Indeed, the behavioral genetic study by Verweij et al., which I’ve cited above, found results consistent with this: respondents were more averse to having homosexuals as teachers, ministers, or doctors (all professions where they’d come in contact with children) and less averse to gays being government officials.
Gallup claims that the results of his studies have been replicated in Taiwan, indicating that this phenomenon is not confined to Western societies.
(I will note that it seems that there is one potential confound in Gallup’s studies: conservatives – who tend to hold more anti-gay attitudes – are also more likely to be parents, particularly at younger ages. I haven’t read his studies, but perhaps this is influencing his results.)
It seems then that homophobia is aimed at preventing children, particularly younger children, from being exposed to homosexuals.
Gallup hypothesizes that this may be due to “sexual imprinting” stemming from sexual contact between gays and young children. He proposes that sexual molestation of young boys by gay pedophiles “imprints” on the boys, making it more likely that these boys become homosexual themselves.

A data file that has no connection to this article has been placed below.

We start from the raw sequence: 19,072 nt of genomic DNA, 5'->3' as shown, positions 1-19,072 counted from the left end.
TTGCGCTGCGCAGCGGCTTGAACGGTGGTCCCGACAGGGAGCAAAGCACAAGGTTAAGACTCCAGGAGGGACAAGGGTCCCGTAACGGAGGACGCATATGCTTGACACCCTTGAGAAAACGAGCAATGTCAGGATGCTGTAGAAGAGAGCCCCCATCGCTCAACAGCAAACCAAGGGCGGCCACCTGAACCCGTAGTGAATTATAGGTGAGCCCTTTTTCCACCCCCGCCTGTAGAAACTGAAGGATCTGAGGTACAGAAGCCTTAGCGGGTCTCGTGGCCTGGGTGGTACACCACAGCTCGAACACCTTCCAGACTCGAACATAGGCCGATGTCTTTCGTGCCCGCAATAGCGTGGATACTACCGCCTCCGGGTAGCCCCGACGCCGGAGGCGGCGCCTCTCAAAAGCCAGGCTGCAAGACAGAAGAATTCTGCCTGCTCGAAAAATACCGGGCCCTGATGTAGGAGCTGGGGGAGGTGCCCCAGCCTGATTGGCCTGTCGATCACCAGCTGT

However, I doubt this idea. Indeed, I doubt the existence of sexual “imprinting” in humans, for which I’ve seen little solid evidence.
Rather, what if homophobia is aimed at preventing the spread of the pathogen that causes homosexuality?
Cochran asserts that it’s not likely that the pathogen is spread by homosexual sex. How the putative pathogen is spread is not clear at this time. Even less clear is whether there is a “critical period” for this infection to affect sexual orientation. It’s also not clear how prevalent the pathogen is in the population, or what percentage of infected individuals become homosexual.
Regardless of how the pathogen is spread, it likely that extended periods of fairly close contact with an infected individual is more likely to result in transmission of the infectious agent. If there is a critical period of time, say some time in childhood, for an infection to result in sexual orientation being altered, the evolutionary purpose of homophobia starts to become more apparent.
Indeed, as Jesse Bering points out, people aren’t most homophobic as adults, but as children: